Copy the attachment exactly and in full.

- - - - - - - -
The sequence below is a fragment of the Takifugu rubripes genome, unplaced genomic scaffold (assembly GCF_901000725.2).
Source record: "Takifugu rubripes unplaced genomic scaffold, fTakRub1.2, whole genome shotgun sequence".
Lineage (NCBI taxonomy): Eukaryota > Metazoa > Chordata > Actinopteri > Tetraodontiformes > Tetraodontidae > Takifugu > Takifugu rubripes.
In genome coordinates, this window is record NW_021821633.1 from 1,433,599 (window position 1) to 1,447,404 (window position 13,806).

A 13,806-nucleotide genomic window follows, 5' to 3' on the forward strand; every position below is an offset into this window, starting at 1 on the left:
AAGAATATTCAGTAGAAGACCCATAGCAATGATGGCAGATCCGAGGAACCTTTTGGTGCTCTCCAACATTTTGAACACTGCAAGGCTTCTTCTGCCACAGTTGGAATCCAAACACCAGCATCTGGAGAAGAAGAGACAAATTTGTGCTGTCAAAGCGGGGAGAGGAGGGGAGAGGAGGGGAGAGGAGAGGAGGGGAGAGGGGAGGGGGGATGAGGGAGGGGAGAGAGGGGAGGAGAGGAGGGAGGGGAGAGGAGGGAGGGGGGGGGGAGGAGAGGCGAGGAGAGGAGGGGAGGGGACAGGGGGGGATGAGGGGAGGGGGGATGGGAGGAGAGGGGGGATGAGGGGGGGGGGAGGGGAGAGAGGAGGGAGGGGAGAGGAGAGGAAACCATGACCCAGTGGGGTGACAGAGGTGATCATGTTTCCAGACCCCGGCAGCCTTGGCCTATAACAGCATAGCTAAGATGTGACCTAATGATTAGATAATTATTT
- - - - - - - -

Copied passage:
The sequence below is a fragment of the Takifugu rubripes genome, unplaced genomic scaffold (assembly GCF_901000725.2).
Source record: "Takifugu rubripes unplaced genomic scaffold, fTakRub1.2, whole genome shotgun sequence".
Lineage (NCBI taxonomy): Eukaryota > Metazoa > Chordata > Actinopteri > Tetraodontiformes > Tetraodontidae > Takifugu > Takifugu rubripes.
In genome coordinates, this window is record NW_021821633.1 from 1,433,599 (window position 1) to 1,447,404 (window position 13,806).

A 13,806-nucleotide genomic window follows, 5' to 3' on the forward strand; every position below is an offset into this window, starting at 1 on the left:
AAGAATATTCAGTAGAAGACCCATAGCAATGATGGCAGATCCGAGGAACCTTTTGGTGCTCTCCAACATTTTGAACACTGCAAGGCTTCTTCTGCCACAGTTGGAATCCAAACACCAGCATCTGGAGAAGAAGAGACAAATTTGTGCTGTCAAAGCGGGGAGAGGAGGGGAGAGGAGGGGAGAGGAGAGGAGGGGAGAGGGGAGGGGGGATGAGGGAGGGGAGAGAGGGGAGGAGAGGAGGGAGGGGAGAGGAGGGAGGGGGGGGGGAGGAGAGGCGAGGAGAGGAGGGGAGGGGACAGGGGGGGATGAGGGGAGGGGGGATGGGAGGAGAGGGGGGATGAGGGGGGGGGGAGGGGAGAGAGGAGGGAGGGGAGAGGAGAGGAAACCATGACCCAGTGGGGTGACAGAGGTGATCATGTTTCCAGACCCCGGCAGCCTTGGCCTATAACAGCATAGCTAAGATGTGACCTAATGATTAGATAATTATTT